CHARLES FREILICH: As far as the "crying wolf" issue goes, anyone who makes that argument is I think forgetting a couple of factors. First of all, the reason that the 18 months has been repeatedly extended is, well, various parties have helped extend the timeline. There's been all sorts of accidents and explosions and viruses and all sorts of things that have extended the timeline considerably. That's one factor.
DAVID SPEEDIE: Viruses that the West has used to affect Iran's program, yes.
CHARLES FREILICH: The second factor is that the international community finally got its act together a couple of years ago and imposed very, very, very heavy sanctions on Iran. There was also, by the way, the fear of a U.S. attack after 2003 that led to Iranians to temporarily suspend their activities.
So it's not by chance that Iran hasn't achieved the ability yet—and I also agree with you that there's more reasons to be pessimistic today that it won't be—but even if a deal is achieved, it's not about Iran abandoning its nuclear ambitions. It's about really temporarily putting them aside until such time as circumstances change and Iran can go back to pursuing those ambitions.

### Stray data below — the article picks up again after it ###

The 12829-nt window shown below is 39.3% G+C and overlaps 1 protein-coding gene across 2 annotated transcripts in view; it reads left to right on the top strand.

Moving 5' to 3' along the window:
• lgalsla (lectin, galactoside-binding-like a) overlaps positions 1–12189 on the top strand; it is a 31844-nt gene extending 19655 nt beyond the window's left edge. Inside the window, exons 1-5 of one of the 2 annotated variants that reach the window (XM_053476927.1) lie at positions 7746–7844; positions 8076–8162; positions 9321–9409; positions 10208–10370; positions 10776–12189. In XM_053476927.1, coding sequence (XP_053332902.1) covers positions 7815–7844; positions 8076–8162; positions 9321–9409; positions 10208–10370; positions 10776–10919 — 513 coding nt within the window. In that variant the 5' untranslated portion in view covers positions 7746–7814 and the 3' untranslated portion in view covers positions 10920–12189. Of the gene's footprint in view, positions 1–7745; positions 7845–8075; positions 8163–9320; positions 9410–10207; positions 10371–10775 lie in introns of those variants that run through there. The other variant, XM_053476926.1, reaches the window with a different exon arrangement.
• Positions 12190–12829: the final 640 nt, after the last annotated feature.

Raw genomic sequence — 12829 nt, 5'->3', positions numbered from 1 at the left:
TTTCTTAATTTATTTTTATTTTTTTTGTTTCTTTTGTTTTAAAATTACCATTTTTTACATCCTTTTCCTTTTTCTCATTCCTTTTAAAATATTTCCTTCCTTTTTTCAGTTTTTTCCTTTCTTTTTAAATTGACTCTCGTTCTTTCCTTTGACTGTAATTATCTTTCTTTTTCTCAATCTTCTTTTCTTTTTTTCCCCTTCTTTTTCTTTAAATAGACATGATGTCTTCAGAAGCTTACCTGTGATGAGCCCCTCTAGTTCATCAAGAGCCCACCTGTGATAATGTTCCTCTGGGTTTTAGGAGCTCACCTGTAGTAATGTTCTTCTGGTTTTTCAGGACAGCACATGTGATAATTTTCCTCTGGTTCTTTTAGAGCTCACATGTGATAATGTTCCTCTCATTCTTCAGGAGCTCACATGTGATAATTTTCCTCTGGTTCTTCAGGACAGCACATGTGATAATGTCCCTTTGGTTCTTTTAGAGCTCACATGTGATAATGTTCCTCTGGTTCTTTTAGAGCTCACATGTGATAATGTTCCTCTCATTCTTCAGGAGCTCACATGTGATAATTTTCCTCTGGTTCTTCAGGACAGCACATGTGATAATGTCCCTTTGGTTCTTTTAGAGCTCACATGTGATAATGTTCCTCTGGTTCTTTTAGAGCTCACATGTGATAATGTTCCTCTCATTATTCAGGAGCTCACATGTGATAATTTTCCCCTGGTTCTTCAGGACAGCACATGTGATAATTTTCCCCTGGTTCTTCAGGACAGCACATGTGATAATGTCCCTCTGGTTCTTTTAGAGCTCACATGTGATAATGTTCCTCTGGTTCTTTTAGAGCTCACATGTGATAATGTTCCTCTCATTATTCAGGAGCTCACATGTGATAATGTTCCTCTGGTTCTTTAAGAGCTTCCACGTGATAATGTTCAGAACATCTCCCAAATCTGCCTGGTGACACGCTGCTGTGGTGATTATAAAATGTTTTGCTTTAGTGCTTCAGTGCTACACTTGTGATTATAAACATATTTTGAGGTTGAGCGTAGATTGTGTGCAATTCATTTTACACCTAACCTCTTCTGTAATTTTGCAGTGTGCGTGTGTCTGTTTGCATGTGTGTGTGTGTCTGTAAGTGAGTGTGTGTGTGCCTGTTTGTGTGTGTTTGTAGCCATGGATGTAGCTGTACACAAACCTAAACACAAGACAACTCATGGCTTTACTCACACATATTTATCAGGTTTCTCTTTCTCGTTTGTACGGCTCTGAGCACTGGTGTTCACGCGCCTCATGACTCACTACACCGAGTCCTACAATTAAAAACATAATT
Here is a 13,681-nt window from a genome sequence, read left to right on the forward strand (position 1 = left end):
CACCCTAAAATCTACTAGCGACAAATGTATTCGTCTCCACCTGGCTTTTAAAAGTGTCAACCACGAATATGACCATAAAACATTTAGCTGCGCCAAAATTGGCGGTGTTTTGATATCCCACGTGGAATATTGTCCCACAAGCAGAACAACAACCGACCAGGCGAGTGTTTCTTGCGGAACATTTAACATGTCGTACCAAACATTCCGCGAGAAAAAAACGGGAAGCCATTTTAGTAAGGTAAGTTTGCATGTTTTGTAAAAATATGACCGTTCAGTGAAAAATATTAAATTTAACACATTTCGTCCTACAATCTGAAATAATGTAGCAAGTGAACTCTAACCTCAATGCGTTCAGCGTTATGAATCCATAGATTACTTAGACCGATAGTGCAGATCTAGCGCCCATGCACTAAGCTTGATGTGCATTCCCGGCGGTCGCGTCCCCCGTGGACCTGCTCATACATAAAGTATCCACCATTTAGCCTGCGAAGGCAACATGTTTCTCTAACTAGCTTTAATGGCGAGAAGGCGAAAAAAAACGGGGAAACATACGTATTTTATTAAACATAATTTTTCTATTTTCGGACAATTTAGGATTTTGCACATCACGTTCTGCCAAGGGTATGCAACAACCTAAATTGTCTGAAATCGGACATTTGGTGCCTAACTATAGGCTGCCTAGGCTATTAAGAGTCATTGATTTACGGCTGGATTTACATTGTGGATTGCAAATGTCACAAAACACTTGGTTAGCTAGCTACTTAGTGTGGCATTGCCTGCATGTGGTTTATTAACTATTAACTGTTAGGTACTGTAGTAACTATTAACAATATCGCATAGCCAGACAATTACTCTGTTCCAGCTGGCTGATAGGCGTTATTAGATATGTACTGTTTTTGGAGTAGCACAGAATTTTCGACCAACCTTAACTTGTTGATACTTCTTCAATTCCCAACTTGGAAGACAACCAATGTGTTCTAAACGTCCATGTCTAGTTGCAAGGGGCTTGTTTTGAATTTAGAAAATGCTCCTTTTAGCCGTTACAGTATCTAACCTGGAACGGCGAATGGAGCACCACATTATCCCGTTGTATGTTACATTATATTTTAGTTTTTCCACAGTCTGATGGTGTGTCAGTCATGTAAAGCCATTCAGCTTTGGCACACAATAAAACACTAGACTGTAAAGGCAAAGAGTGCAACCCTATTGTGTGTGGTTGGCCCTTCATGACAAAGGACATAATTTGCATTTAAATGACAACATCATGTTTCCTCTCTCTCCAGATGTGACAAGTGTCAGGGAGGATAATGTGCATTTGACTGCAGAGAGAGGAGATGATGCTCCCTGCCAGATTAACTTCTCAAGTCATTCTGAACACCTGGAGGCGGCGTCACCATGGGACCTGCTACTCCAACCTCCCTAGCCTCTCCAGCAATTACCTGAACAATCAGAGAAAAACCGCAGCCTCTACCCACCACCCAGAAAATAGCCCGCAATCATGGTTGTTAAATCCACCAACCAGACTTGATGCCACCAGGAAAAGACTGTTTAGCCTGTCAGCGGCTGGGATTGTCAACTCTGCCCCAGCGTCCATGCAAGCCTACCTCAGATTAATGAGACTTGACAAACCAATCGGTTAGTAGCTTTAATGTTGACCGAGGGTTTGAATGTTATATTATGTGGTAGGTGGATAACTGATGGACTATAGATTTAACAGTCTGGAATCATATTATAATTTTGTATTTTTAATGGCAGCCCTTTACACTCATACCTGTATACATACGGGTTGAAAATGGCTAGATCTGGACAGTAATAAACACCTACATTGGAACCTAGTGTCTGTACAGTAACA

We have to give Iran credit. They have very, very, very good reasons for wanting a nuclear capability. This isn't just some whim that somebody woke up with one morning. Iran has got very good strategic reasons for wanting a nuclear capability. That's why getting them to give it up is so extremely hard, why the various inducements and pressures applied to date haven't succeeded, and why they may not succeed in the final negotiations now.
The fact that they didn't use the chemical weapons at the time during the Iran-Iraq War is interesting. There's no reason to deduce anything from that behavior at the time.
DAVID SPEEDIE: I want to ask you about the situation in Israel because you had some very interesting points to make when you spoke here.
It was, if you remember, fairly shortly after the last round of elections and there were some interesting developments. There had been, if I remember, a loss of four seats by Likud in the Knesset and you said that there might be some potential rise of the Left in Israel. How do you see the political landscape at this point?